During that trip, we would stop in several cities in Italy and commit a number of errors: in Modena, we made the mistake of going on a Sunday; in Bologna, we made the mistake of not staying longer; and in Venice, we made the mistake of going in the height of tourist season. If we did one thing right, it was visiting Riomaggiore—and in the homey incandescence of a hastily chosen restaurant, ordering the pasta special.
I once had a chef friend who said he was unimpressed by Italian food. Pasta, he said, it’s just flour and water.
This dish proved that those humble ingredients can be elevated to something sublime. The noodles were short and dense, no bigger than the fleshy portion of my pointer finger, with a celestial light and buttery sauce clinging to their delicately ridges. On top of the pasta sat a small mound of raw, rosy tuna, so fresh it could well have been fished by one of our sun-kissed boat friends, just outside. In a rare collision of sensual pleasure and gratitude, I was mindful to appreciate every last bite.
The next day, we rented a motorboat and set out on the choppy, open sea. In my pasta-induced euphoria, I had sipped too much prosecco and spent most of the two hours trying to keep my motion sickness at bay. Afterward, I sat on our terrace, happy to be on firm ground, and journaled about our dinner. I had forgotten the names of our dishes, but the intoxicating flavors still lingered — I wrote that I had eaten the most unforgettable pasta in Italy. There was no way we could leave Riomaggiore yet.
Our guesthouse wasn’t available for a second night, so we gathered our belongings and moved to a minimally furnished Airbnb. The views weren’t breathtaking but the room was clean and had a small Nespresso machine with complimentary dark chocolates.
That night, we claimed the same outdoor table at our favorite bar. Negronis seemed too cloying, so we ordered Aperol spritzes instead. They were effervescent and refreshing and we were happy that we stayed. The bartender remembered our names and we were beginning to feel like regulars. He told us about his American partner and how she moved from Chicago to join him in Riomaggiore. A while later, she stopped by with their two curly-haired children. We ordered another round.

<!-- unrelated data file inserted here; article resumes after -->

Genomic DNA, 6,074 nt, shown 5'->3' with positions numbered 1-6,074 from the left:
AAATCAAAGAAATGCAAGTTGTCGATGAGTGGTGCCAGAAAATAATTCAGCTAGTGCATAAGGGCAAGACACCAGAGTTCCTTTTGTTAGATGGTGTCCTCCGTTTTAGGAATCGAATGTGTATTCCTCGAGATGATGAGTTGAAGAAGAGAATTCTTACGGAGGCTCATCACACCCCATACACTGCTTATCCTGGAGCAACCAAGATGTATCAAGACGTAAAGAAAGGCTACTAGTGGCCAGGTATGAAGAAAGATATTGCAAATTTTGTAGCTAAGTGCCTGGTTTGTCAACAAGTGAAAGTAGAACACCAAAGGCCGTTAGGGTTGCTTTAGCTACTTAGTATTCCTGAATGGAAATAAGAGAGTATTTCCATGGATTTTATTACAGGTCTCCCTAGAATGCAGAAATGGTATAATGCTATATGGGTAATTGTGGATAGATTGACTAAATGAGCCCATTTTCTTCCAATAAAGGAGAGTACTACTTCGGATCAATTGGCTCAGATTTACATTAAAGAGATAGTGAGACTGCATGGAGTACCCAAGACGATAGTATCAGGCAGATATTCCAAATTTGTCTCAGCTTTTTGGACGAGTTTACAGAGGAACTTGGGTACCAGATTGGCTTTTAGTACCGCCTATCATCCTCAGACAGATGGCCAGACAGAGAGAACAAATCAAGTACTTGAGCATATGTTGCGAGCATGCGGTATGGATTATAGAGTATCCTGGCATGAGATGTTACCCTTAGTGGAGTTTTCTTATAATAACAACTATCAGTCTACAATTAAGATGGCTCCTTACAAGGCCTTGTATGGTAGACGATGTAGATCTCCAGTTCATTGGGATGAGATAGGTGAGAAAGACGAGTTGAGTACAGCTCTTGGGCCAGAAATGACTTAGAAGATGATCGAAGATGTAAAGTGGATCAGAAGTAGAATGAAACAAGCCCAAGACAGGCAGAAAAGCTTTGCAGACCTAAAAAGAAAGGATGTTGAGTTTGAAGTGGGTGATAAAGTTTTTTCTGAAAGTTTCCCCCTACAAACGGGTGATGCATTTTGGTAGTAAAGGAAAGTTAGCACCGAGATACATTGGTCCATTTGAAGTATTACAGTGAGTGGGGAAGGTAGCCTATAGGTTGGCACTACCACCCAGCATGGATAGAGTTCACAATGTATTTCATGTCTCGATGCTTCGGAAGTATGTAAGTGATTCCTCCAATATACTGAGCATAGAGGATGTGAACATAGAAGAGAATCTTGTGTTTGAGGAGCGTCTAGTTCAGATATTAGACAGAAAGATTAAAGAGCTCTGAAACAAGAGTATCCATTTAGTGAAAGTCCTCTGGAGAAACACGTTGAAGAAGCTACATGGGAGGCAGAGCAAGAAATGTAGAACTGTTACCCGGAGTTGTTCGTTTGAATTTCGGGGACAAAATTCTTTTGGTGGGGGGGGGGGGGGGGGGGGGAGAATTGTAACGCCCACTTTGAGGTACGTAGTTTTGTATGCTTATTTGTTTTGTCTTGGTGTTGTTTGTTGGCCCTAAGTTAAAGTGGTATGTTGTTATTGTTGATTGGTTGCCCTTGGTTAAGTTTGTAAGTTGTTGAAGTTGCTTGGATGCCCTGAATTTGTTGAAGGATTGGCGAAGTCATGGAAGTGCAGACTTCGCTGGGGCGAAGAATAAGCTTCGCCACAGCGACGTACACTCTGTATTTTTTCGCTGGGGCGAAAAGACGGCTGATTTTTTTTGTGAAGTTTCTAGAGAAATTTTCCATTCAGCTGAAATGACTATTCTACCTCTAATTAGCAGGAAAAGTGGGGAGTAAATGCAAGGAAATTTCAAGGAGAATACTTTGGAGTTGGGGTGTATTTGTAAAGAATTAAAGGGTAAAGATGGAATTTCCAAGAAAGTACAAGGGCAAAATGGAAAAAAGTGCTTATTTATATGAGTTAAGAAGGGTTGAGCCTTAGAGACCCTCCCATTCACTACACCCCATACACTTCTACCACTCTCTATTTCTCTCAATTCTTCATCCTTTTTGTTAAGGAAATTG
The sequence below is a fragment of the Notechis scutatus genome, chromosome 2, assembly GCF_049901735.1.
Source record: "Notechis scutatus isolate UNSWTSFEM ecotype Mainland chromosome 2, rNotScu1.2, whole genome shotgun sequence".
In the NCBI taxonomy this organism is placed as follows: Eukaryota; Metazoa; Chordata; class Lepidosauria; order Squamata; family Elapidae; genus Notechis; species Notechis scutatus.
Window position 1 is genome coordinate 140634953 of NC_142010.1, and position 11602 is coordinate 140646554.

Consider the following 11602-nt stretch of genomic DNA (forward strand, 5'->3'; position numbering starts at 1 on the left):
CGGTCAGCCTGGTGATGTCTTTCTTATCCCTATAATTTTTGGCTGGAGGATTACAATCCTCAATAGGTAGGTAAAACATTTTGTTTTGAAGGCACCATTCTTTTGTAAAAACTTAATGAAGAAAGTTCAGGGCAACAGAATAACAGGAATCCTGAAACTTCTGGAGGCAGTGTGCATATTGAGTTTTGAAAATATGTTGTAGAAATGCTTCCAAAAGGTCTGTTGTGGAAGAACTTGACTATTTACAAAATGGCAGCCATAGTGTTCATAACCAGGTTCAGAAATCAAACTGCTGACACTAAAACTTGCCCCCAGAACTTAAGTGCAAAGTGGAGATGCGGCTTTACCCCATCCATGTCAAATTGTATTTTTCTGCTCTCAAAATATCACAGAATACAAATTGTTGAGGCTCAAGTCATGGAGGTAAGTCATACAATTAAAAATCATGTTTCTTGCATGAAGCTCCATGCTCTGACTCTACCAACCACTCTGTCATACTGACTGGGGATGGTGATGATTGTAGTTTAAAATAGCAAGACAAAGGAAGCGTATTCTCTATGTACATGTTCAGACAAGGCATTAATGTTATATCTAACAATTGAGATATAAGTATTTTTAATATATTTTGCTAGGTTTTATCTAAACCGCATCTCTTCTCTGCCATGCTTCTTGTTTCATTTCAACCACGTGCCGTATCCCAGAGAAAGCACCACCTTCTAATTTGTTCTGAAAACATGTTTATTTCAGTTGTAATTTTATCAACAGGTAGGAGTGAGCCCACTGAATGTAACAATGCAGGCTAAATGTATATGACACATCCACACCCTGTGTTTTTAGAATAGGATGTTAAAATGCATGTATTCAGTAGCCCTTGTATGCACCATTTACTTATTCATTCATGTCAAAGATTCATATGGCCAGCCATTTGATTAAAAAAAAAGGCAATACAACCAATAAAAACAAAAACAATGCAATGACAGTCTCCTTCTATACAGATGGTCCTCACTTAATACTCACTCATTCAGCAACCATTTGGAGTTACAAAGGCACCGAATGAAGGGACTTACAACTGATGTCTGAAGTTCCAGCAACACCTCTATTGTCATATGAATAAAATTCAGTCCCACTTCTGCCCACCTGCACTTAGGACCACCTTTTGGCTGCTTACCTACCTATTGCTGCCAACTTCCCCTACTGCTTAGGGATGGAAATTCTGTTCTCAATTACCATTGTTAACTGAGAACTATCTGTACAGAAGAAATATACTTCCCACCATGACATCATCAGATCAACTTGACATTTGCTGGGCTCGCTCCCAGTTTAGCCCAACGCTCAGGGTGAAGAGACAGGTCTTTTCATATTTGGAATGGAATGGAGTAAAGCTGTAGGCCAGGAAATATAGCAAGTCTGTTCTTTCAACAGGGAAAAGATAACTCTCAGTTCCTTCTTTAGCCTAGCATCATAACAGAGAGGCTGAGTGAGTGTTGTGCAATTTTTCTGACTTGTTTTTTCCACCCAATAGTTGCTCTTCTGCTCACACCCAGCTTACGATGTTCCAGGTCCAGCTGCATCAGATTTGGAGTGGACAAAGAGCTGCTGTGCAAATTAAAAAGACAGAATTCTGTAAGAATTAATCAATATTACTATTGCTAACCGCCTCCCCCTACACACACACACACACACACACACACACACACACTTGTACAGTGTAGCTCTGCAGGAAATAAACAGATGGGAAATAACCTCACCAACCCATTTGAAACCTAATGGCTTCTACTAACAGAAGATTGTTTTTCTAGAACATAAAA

“How much do you think a house costs here?” Guillaume wondered, as we let ourselves imagine what life might look like if we moved to Riomaggiore.
The bartender invited us to a bonfire party on the beach and since we were now close friends and soon-to-be neighbors, we accepted. We switched back to Negronis and nursed them at the bar while waiting for his shift to finish.
Guillaume and I stayed at the beach party for hours. We told the bartender and his partner about our idea to move to Riomaggiore. More people arrived and we joined different groups, taking sips from wine bottles circling around the fire. The air smelled of saltwater and hashish. A stereo boomed electronic music. A guy slapped a drum squeezed between his knees.
At some point, I realized the sky had changed from pitch black to dusty purple. Our bartender was nowhere in sight. Suddenly everyone around us seemed very young—I felt very old and out of place. “Let’s go home,” I whispered to Guillaume, and we slinked away without saying goodbye.
We woke up hungover and filled with the anxiety of realizing that the magic had run its course. It was time to leave Riomaggiore. Guillaume dragged our suitcase back up the slope and I trudged slowly behind him. The air was hot. The sunlight hurt my eyes. The colors were bright and garish. I stopped at a bakery to buy a puffy square of pizza and carried it with me on wax paper. I picked off a basil leaf, threw it on the sidewalk, then took a bite. Not even you can make me feel better, I told the still-warm slice.
There’s an Italian proverb: L’ospite è come il pesce: dopo tre giorni puzza. More or less: Guests are like fish—they smell after three days. Sometimes, the same can be said for being a guest. When you arrive, everything is fresh and exciting: the fruit never smelled so sweet; the colors never looked so enchanting; the pasta never tasted so good. When you stay too long, the sights become familiar, flaws seep out, and the same things you loved lose their charm. But looking back, your memories retain the same radiant sheen. Even if you drink too many Negronis and overstay your welcome, you can’t help but walk away dreaming of the next time you’ll return.
Until recently, I took it for granted that we could always go back to Riomaggiore.
In the past few months, the Covid-19 pandemic has brought Italy—and most of the world— to its knees. I keep thinking about the people and the food and how they manage to win over even the most skeptical of travelers; and, with the care and heritage found only in the motherland, how they convince you that even the humblest ingredients, like flour and water, can have extraordinary potential.
Back in Paris, I’ve tried to recreate that unforgettable pasta dish. Research into the mystery noodle has led to a couple of possibilities—trofie or cavatelli. I asked my friend Davide, a Puglia-native and itinerant Michelin-star chef who taught me to love farfalle, and he suggested it might be gnochetti. But none of those noodles seem quite right. I find myself butting up against an immovable door. Maybe there is no answer. Maybe it’s a creation of that small kitchen in Riomaggiore, by a chef following not a pasta recipe but muscle memory and decades, if not centuries, of tradition.
In my tiny kitchen, I make do with trofie or cavetlli, cooked until it’s barely al dente and drained but for a cup of pasta water. I stir in a few pats of high-quality butter and a touch of extra virgin olive oil. Then I top it with the freshest fish I can find—though these days, I’ve been settling for frozen.
It’s always delicious but never quite as good as I remember. I can only hope that time will bring the opportunity to taste it once again, as a guest in Italy. And that I—that we—might have more chances to stumble into the kinds of experiences only accessible far from home, including places we were once too obtuse to look for them.
Where are you dreaming of traveling to? Tell us in the comments below.